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Michael v. Bloomberg L.P.

United States District Court, S.D. New York

February 11, 2015

ERIC MICHAEL, individually and on behalf of others similarly situated, Plaintiffs,
BLOOMBERG L.P., Defendant.


THOMAS P. GRIESA, District Judge.

Plaintiff, a former employee in the Analytics Department at Bloomberg L.P. ("Bloomberg"), brings this civil action under the Fair Labor Standards Act ("FLSA") and New York Labor Law ("NYLL"). Proceeding under a pseudonym, plaintiff alleges that Bloomberg failed to pay proper overtime premiums to workers in its Analytics Department, and seeks unpaid overtime wages, liquidated damages, costs and attorneys' fees, as well as declaratory relief under the FLSA and NYLL. Plaintiff has filed suit on behalf of himself and others similarly situated.

Plaintiff has two motions pending before the court. First, plaintiff moves for a protective order and leave from the court to proceed under the pseudonym "Eric Michael." (Dkt. No. 11.) While plaintiff is willing to provide his real name to Bloomberg, he refuses to do so absent an agreement from Bloomberg to keep his name confidential. Should the court grant plaintiff's request to proceed pseudonymously, plaintiff additionally asks that: (1) plaintiffs identity be filed under seal with the court; (2) plaintiffs name, address, and other identifying information be supplied to Bloomberg; and (3) Bloomberg be directed not to disclose plaintiffs identity or make negative public remarks concerning plaintiff.

Second, plaintiff moves the court to approve its proposed collective action notice, pursuant to 29 U.S.C. § 216(b) of the FLSA. (Dkt. No. 8.) In his motion to approve the collective action notice, plaintiff seeks the court's authorization (1) to issue plaintiff's proposed notice to all potential class members, (Dkt. No. 10-1), (2) to issue plaintiffs proposed reminder mailing to all potential class members, (Dkt. No. 10-2), and (3) to issue plaintiffs proposed Consent to Sue form. (Dkt. No. 10-3.) Plaintiff also seeks a court order requiring Bloomberg to post the collective action notice in the workplace of potential class members, and to provide contact information, including social security numbers, for all persons employed by defendants in the Analytics Department since September 21, 2009.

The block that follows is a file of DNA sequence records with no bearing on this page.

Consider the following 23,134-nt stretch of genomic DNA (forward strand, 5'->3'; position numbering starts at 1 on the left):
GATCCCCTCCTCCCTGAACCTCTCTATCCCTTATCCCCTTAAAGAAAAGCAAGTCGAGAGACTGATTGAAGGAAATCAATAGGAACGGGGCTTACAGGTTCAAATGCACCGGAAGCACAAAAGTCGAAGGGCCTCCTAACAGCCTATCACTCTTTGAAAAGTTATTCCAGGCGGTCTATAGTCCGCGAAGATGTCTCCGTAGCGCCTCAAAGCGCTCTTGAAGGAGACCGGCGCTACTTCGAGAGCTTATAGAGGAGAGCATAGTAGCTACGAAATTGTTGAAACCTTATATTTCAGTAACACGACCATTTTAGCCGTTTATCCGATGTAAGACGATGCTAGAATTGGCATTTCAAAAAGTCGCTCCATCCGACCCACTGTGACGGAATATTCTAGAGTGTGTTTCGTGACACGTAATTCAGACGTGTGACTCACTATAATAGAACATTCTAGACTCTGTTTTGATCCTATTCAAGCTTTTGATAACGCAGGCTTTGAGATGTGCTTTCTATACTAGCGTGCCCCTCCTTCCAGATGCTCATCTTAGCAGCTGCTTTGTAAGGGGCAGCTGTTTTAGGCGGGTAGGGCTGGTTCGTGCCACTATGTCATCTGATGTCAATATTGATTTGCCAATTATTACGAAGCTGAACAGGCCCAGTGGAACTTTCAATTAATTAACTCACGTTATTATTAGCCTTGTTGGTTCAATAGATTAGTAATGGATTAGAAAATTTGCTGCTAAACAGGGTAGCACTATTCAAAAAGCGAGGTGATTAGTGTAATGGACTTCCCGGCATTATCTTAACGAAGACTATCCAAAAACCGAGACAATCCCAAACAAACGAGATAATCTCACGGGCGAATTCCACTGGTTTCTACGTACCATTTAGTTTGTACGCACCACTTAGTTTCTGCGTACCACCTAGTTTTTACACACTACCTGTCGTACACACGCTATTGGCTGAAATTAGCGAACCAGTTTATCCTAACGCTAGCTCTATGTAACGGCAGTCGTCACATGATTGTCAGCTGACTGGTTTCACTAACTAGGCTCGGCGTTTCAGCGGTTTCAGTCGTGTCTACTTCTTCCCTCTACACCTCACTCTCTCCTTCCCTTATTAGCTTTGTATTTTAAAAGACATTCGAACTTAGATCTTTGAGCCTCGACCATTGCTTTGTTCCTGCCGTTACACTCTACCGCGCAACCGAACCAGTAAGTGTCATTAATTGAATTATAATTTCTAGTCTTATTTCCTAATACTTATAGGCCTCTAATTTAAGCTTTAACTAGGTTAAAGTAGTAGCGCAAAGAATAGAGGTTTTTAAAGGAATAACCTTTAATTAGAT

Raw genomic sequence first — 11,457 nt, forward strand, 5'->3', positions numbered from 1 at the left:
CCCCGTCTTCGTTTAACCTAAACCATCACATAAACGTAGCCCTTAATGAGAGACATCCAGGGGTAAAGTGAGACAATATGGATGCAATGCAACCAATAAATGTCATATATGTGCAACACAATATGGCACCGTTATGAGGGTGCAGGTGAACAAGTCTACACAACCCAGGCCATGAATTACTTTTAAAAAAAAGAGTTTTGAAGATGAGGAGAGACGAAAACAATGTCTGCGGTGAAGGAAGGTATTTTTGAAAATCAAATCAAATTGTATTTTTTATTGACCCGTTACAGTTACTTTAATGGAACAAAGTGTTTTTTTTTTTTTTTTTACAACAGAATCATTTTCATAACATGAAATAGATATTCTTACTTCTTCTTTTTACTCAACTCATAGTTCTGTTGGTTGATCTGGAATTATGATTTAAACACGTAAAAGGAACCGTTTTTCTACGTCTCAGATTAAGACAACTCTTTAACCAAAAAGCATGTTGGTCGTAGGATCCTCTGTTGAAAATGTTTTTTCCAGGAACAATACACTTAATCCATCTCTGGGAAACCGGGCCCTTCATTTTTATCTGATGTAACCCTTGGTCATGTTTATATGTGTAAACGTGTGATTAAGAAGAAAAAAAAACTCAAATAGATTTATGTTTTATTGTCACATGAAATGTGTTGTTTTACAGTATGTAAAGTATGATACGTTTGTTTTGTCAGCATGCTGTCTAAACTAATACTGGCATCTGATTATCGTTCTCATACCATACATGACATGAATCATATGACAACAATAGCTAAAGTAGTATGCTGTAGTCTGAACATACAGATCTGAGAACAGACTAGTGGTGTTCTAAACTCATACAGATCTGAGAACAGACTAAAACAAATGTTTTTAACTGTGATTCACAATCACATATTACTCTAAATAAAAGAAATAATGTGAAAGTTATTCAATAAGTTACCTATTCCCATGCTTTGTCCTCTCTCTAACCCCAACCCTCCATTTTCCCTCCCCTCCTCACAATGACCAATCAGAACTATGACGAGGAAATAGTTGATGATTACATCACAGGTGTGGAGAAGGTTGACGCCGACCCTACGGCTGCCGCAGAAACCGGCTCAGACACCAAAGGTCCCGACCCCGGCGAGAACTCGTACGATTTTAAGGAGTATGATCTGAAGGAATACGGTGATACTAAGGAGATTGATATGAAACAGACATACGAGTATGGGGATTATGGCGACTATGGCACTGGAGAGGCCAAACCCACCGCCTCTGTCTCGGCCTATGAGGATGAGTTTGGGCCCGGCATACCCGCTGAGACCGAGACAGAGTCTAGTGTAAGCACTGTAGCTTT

For the reasons discussed below, plaintiffs motion for a protective order and leave from the court to proceed under a pseudonym is denied. Plaintiffs motion to approve the collective action notice is stayed until plaintiff files a second amended complaint identifying the plaintiff by name.


The following facts are drawn from the First Amended Complaint (Dkt. No. 6) {the "FAC") and plaintiffs submissions made in connection with the pending motions. The facts alleged are assumed to be true for purposes of the pending motions.